"I used to think that everything you needed to know about the world and the way it works you learn at night. It’s a lot more about feeling than seeing. There's less light, but more feeling."
On feeling versus seeing
There's like a different side of the world that's awake at night. I used to think that everything you needed to know about the world and the way it works you learn at night. It’s a lot more about feeling than seeing. There's less light, but more feeling. The coolest thing about working in nightclubs is that you learn how to give people an experience that they'll never forget. It's about all the things that it takes to make that happen: an entrance, the mood, how you find out about it, the space, how much light there is, what you can see, and what's not illuminated.
On how making Shakedown helped her find herself
[When I was making the film,] I’d go into those interviews with an agenda, but I’d have to also be open to that agenda changing. It's tense: You have to continue to push forward and ask people questions that are sometimes obtuse and sometimes personal. A lot of my questions were about family and familial systems—what you inherit from your family, and what you make on your own. And actually, a lot of that was stuff that I was personally working out and wanted to talk about. I would bring it to these conversations with people who were legends and stars, and it was cool that they were willing to go there with me.
On why she doesn’t believe in coming out
I didn’t really come out. [My parents] actually told me. They were suggesting the possibility when I was super young, like 11. At the time, I felt like I was too young to be talking about [sexuality]. I'm still private, but it's more conceptual than it has to do with sex. I’m not really into coming out as a concept. I especially don't like it that gay people have to come out. I think that that's totally rude and lame. I don't think that you need to declare your sexuality. And I think that children should have a private life, and sensual autonomy. I don't think that adults should be part of that, you know?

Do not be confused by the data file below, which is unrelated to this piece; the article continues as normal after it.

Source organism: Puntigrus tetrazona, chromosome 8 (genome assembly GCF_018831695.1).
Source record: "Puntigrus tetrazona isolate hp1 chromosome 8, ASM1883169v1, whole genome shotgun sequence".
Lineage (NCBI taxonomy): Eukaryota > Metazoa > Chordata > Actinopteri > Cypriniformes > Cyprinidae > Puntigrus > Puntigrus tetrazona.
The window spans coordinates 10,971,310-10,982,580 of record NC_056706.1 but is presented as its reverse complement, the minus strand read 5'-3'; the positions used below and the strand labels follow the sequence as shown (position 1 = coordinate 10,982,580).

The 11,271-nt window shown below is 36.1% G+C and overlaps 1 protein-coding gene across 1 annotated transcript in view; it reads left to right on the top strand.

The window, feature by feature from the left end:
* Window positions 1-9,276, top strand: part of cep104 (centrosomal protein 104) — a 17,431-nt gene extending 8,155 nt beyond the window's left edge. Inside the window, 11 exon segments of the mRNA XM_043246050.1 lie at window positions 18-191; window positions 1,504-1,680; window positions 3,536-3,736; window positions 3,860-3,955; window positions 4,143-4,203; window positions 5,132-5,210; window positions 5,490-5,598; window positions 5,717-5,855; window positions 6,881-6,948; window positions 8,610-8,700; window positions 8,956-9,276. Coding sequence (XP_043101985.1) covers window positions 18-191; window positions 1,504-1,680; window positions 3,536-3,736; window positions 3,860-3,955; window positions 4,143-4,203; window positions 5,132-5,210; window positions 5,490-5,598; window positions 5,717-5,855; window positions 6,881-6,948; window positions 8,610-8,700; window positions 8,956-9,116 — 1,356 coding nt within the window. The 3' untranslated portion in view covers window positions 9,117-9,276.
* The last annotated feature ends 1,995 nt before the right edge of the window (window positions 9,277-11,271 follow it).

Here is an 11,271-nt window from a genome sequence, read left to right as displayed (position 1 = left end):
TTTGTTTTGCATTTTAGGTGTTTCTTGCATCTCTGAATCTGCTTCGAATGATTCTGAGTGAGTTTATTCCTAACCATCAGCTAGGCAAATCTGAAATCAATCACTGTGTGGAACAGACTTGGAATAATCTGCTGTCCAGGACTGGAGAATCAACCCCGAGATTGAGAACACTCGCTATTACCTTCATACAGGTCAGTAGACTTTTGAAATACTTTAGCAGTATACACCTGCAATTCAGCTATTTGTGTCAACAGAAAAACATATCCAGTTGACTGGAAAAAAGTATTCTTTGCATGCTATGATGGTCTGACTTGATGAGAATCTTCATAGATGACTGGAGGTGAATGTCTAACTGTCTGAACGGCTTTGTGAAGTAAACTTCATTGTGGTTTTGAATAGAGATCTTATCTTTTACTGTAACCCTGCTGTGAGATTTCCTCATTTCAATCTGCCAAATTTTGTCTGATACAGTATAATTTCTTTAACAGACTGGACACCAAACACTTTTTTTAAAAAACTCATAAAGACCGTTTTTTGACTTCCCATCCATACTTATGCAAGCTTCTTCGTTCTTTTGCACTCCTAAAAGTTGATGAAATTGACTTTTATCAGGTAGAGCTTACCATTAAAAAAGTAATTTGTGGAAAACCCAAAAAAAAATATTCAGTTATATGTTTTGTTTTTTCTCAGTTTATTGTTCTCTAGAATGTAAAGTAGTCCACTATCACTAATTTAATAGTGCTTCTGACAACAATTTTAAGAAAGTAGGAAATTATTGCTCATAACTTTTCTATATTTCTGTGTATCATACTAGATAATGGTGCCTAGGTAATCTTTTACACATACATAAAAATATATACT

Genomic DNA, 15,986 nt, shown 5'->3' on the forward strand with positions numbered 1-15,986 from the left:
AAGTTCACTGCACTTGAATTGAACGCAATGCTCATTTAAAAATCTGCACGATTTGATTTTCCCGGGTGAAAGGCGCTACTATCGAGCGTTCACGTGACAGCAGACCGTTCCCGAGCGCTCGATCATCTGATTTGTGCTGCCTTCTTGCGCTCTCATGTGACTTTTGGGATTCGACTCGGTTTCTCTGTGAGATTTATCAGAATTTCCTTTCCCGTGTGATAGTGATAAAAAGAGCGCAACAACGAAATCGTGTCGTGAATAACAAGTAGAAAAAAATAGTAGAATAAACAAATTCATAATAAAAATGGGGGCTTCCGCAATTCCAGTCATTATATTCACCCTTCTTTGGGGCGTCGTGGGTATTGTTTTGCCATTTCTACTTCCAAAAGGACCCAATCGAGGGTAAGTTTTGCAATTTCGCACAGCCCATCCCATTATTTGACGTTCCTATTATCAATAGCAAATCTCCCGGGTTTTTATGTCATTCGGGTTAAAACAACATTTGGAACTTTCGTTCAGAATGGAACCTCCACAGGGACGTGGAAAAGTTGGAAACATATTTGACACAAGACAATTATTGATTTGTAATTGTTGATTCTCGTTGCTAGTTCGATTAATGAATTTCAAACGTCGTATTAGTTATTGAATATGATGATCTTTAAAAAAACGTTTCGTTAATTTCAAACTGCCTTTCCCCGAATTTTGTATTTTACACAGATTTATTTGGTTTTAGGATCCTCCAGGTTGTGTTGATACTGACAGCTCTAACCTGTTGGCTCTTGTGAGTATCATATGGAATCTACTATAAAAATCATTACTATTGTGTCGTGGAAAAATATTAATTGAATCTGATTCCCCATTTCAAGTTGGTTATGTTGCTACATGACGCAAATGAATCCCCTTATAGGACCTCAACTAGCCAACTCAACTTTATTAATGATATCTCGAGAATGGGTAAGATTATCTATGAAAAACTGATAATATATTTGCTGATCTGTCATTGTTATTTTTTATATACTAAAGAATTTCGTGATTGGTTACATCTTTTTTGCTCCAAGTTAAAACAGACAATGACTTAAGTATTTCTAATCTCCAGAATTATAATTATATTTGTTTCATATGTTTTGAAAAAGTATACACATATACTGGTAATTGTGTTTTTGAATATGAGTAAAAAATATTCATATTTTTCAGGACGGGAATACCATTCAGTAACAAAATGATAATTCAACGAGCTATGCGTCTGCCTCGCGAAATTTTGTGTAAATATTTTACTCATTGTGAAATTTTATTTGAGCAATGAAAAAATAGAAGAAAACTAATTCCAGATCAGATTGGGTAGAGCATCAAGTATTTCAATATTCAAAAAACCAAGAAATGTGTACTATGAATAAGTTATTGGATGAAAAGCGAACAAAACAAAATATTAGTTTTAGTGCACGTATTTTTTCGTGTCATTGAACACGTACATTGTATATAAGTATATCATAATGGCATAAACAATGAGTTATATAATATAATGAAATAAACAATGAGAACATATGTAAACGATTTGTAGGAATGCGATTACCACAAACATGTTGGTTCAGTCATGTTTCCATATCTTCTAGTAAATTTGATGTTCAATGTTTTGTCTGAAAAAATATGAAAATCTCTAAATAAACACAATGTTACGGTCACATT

On finding an audience
Shakedown has a small theatrical release in the UK in November, but I’m looking for a way to distribute the film in America. It's had a festival tour already, but it’s still really about getting more people to see it. People think there's no audience for this film, and that's completely untrue. The same thing happened with Hood by Air, too. People were like, "There's no audience.” People think that Hood by Air just emerged out of nowhere, but our audience was always there, you know? We changed the landscape of fashion, and now I'm trying to do the same thing with film.
25 Strong is a new series highlighting people who have broken barriers and changed culture in 2018. Created with Reebok.
Shakedown is screening at New York's Gavin Brown Enterprise through October 24.